Ridker grouped cholesterol levels in the general adult population into five progressively rising ranges (quintiles) and, separately, divided CRP levels into quintiles as well. Then he determined the relative risk faced by people having different combinations of cholesterol and CRP values. That is, he assigned a danger level of “one” to individuals whose cholesterol and CRP values both fell in the lowest quintile (front corner) and calculated how much that risk multiplied in adults having other permutations of cholesterol and CRP measurements.

He found that high CRP values signify markedly elevated risk for heart attack or stroke even in individuals with seemingly reassuring cholesterol values. For instance, people with average (third-quintile) cholesterol levels and the highest CRP levels face much the same peril as those who have the highest cholesterol and lowest CRP levels. And subjects having the highest values for both cholesterol and CRP confronted the greatest risk of all. Encouraged by such results, researchers now hope to undertake a large study assessing whether basing such treatment decisions on combined CRP and cholesterol testing will save lives.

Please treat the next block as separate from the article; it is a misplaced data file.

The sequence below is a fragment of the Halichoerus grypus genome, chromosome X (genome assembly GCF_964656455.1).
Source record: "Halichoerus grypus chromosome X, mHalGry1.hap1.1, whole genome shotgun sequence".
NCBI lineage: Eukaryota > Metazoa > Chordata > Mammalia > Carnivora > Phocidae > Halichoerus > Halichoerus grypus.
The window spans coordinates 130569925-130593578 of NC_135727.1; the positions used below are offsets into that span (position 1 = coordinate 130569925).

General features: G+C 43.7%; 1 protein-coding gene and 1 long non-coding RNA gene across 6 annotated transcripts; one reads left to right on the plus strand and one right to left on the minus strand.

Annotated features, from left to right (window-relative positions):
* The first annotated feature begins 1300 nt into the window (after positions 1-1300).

By Jonathan D. Edwards, PharmD, Edward H. Eiland III, PharmD, MBA,BCPS, CGP

Currently, sepsis–a systemic inflammatory response syndrome initiated secondary to an infection–is the tenth leading cause of death in the United States.1 Approximately 750,000 patients develop sepsis each year.2,3 Sepsis-related mortality ranges from 30% to 50%, with advancing age increasing the risk.4,5 Two factors that contribute to a positive outcome in the treatment of sepsis are the timely diagnosis and identification of the offending pathogen. The four cornerstones of the therapeutic management of sepsis are hemodynamic monitoring, volume resuscitation, inotropic therapy, and red blood cell transfusions. Despite therapeutic advances, sepsis-related morbidity and mortality continue to increase.3

Hydroxymethylglutaryl coenzyme A reductase inhibitors (statins) are an integral part of the medication armamentarium for treating hyperlipidemia and reducing the risk of coronary artery disease. Their beneficial effects are due to statins’ ability to inhibit the rate-limiting step of cholesterol biosynthesis, thereby decreasing the amount of circulating cholesterol in the body (FIGURE 1).6 These well-documented benefits are termed lipid-dependent effects. It has recently been discovered that statins possess effects beyond their lipid-lowering properties; these are termed lipid-independent or pleiotropic effects. Pleiotropic effects include anti-inflammatory, immunomodulatory, antioxidant, antithrombotic, and endothelium-stabilizing properties. Patients with sepsis syndrome experience dysfunction in all of these areas; therefore, statins theoretically would benefit them.6 The overall clinical impact of statins for treating sepsis is not fully delineated, however.


Rationale for Sepsis Improvement After Statin Use